The thoroughly updated Third Edition of this acclaimed text remains the definitive reference on the biologic therapy of cancer. It provides state-of-the-art scientific and practical information to both researchers and clinicians involved in the development and application of these new cancer treatments. Major sections of the book cover cytokines, cell transfer therapy, monoclonal antibodies, cancer vaccines, gene therapy, and antiangiogenesis therapy. Each section begins with basic principles and preclinical studies and proceeds to clinical applications. The clinical chapters present comprehensive analyses of clinical data, emphasizing the indications for treatment and the practical guidelines necessary to safely apply these new approaches
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In a 1987 editorial accompanying two reports on the use of interleukin-2 for treating advanced cancer, John Durant, after several calls for caution, concluded that perhaps we were at the end of the beginning of the search for successful immunotherapy for cancer (N Engl J Med 1987;316:939-941). Fifteen years later, the third edition of Principles and Practice of the Biologic Therapy of Cancer illustrates the extraordinary development that has taken place in the field but also, as underlined by the variety of therapeutic approaches still being investigated, demonstrates that biologic therapy is still in its infancy and that there is no clear avenue to the discovery of effective biologic therapies for cancer. The development of modern immunotherapy has greatly benefited from basic laboratory discoveries during the past decade. New cytokines have been identified and are being used in clinical trials, alone and in combination with chemotherapy. Tumor-specific and tumor-associated antigens have been characterized and used as targets for initiating immune responses to cancer. Monoclonal antibodies against tumor-associated antigens, such as HER-2/neu or CD20, have been approved for use in patients with breast cancer and lymphoma, respectively. Supported by the graft-versus-leukemia effect of allogeneic bone marrow transplantation, novel techniques for the transfer of anticancer cytotoxic cells are under investigation for use in solid tumors. An improved understanding of the biology of dendritic cells, the "professional" antigen-presenting cells, has given a boost to the development of anticancer vaccines by forcing us to ask the following questions: Against what antigen should patients be immunized in order to reject their tumor? How should this immunity be induced? And will such immunization be clinically useful? The use of various antigenic preparations such as whole tumor cells, cell lysates, proteins, and peptides, whether they are loaded ex vivo on dendritic cells or injected in vivo with the use of various vectors or adjuvants, requires intense experimental and clinical work. The book provides a comprehensive review of all these matters. Each section is introduced by chapters covering basic principles and preclinical studies of cytokines, transfected cells, monoclonal antibodies, and anticancer vaccines. These introductions are followed by chapters on clinical trials that offer the reader a view of the state of the art of a given biologic approach. Two sections on gene therapy and antiangiogenic therapy complete the core of the book. The book is therefore an indispensable resource for researchers and clinicians who want to know the status of a biologic approach to the treatment of cancer. In addition, the references following each chapter are up to date and quite exhaustive. The fact that the book is multiauthored has the drawback of introducing great heterogeneity among the chapters. The decision to focus on therapeutic agents rather than on diseases does not generally allow an integrated view of the management of a disease. The section on evolving approaches is short, consisting of only three chapters. An effort to recommend therapeutic guidelines for diseases in which biologic therapy has proved to have some efficacy -- such as melanoma, renal-cell cancer, and hematologic cancers -- would have been useful for the clinical oncologist. A willingness of the authors to venture bets on the future of the various approaches analyzed in the book would have added some excitement for the reader. It seems that biologic therapy is still in its infancy, but this comprehensive textbook provides a good appraisal of the imagination, the technology, the science, and the clinical work that are being brought together with the aim of reaching a breakthrough in what may yet become the fourth major type of anticancer therapy. Wolf H. Fridman, M.D., Ph.D.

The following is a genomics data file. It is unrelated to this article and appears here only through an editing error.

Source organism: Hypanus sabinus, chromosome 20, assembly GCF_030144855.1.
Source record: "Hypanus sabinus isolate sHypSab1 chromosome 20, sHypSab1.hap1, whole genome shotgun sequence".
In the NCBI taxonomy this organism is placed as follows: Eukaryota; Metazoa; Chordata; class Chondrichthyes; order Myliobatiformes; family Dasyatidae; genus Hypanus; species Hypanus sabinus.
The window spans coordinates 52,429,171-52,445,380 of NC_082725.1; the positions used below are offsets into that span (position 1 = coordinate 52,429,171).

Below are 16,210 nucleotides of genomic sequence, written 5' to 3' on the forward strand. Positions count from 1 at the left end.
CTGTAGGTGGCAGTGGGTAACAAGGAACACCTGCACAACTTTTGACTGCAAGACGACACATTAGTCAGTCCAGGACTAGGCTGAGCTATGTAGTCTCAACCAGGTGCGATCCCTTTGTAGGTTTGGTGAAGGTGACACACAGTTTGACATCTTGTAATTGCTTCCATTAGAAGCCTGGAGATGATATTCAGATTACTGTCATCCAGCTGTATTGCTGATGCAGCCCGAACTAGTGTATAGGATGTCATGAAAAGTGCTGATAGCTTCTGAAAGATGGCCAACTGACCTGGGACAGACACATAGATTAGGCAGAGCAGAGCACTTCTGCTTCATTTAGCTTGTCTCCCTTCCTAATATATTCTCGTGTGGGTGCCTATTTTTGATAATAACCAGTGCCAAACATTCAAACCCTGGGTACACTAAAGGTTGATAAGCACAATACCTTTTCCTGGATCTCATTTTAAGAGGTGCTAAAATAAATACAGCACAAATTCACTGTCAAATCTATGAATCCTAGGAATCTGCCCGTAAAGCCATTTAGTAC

Copyright © 2002 Massachusetts Medical Society. All rights reserved. The New England Journal of Medicine is a registered trademark of the MMS.
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Descrizione libro Lippincott Williams & Wilkins, 2000. Hardcover. Condizione libro: New. 3. Codice libro della libreria DADAX0781722721
Descrizione libro Lippincott Williams & Wilkins, 2000. Hardcover. Condizione libro: New. Never used!. Codice libro della libreria P110781722721
Descrizione libro Lippincott Williams & Wilkins. Condizione libro: New. Codice libro della libreria 6348282